The threat, made during inter-Korean economic talks in Pyongyang, was North Korea's first reaction to last week's meeting between Mr. Bush and South Korean President Roh Moo-hyun in Washington.
The two leaders said last week they would "not tolerate" atomic arms in North Korea. Mr. Bush and Roh said they would seek a peaceful solution to the nuclear standoff, but would consider "further steps" if Pyongyang escalates tensions.
A senior Bush administration official has said "further steps" could mean military action as well as "a lot of things in the toolbox."
North's Korea's chief negotiator, Pak Chang Ryon, criticized the summit on Tuesday, calling it "perfidious" and "an improper act of actively following (Washington's) policy to stifle the DPRK militarily and economically." DPRK stands for the Democratic People's Republic of Korea, North Korea's official name.
"The South side will sustain an unspeakable disaster if it turns to confrontation, talking about 'nuclear issue' and 'additional measures,'" he said in comments carried by the North's official news agency KCNA.
North Korea often makes similar belligerent statements.
The nuclear dispute flared in October, when U.S. officials said North Korea admitted it has a clandestine nuclear program.
Since early in the standoff, Pyongyang has pushed for bilateral talks between its government and Washington, but the U.S. has sought a multilateral solution featuring all the regional players.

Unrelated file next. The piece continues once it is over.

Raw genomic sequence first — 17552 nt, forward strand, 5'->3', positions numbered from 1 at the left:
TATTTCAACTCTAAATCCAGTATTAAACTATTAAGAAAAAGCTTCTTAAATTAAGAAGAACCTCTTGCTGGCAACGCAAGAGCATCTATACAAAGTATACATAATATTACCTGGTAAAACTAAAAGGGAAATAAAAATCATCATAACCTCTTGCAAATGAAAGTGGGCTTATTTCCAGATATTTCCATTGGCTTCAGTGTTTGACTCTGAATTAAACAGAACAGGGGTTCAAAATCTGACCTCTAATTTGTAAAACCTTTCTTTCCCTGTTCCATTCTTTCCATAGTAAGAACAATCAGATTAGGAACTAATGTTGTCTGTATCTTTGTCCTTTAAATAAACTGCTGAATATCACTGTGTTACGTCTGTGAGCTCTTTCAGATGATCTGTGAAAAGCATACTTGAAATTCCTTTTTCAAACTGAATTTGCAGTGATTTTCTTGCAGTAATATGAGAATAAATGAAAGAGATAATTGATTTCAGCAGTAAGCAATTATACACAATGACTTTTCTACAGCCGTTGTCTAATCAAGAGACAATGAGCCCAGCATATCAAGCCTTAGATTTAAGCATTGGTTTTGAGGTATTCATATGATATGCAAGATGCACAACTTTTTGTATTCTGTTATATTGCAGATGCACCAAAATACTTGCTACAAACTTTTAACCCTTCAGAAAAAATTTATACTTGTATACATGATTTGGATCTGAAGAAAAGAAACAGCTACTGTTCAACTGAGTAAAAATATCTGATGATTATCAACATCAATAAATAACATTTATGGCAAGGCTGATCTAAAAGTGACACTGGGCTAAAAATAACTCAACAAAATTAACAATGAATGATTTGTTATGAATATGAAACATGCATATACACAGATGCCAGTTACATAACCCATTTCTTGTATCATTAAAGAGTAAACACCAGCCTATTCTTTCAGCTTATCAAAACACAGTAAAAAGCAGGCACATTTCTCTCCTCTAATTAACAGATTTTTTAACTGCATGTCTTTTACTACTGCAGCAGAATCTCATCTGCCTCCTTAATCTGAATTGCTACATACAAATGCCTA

Talks last month in Beijing, attended by U.S., North Korean and Chinese diplomats, were a compromise approach.
At the meeting, a North Korean envoy is said to have told a U.S. diplomat that the North already has nuclear arms, is ready to reprocess spent fuel rods into weapons material and could sell nuclear materials,
Mr. Bush plans to continue the regional approach this week when he meets Japanese Prime Minister Junichiro Koizumi. On Monday, a White House spokesman said there could be more meetings with the North Koreans.
"We have never said that there won't be additional talks," said Ari Fleischer. "In fact, I think that that is one of the things we are taking a look at, is the possibility of additional talks, what the appropriate time would be."
A Council on Foreign Relations report, meanwhile, declares that it is increasingly likely North Korea can and will move to produce additional nuclear weapons material.
It urges bilateral talks to reach a "verifiable nuclear settlement" that contains commitments by North Korea to end nuclear programs and allow inspections, and by the U.S. to end sanctions, establish normal diplomatic relations with Pyongyang, and refrain from military strikes if North Korea keeps up its end of the deal.
North Korea, which says it fears attack because of the new U.S. doctrine of preemptive war, has repeatedly asked for such a non-aggression pact. Washington says it has no intention of attacking, but has rejected the idea of a pact.
North Korea's Pak made his comments at the beginning of the economic talks to discuss inter-Korean projects, including cross-border railways and roads as well as an industrial complex that would be built near the border in North Korea.
But South Korean delegates said the projects could be hurt if Pyongyang creates further tension over its suspected nuclear weapons programs.
"It is our precondition that North Korea's nuclear issue should not deteriorate for smooth inter-Korean economic cooperation," South Korea's Vice Finance and Economy Minister Kim Gwang-lim, the chief South Korean delegate.
Kim said South Korea also needs to confirm that the rice aid it provides is distributed to the North Korean people before discussing further food aid to the poverty-stricken state, according to pool reports filed by South Korean reporters. South Korea provided North Korea with 400,000 tons of rice last year.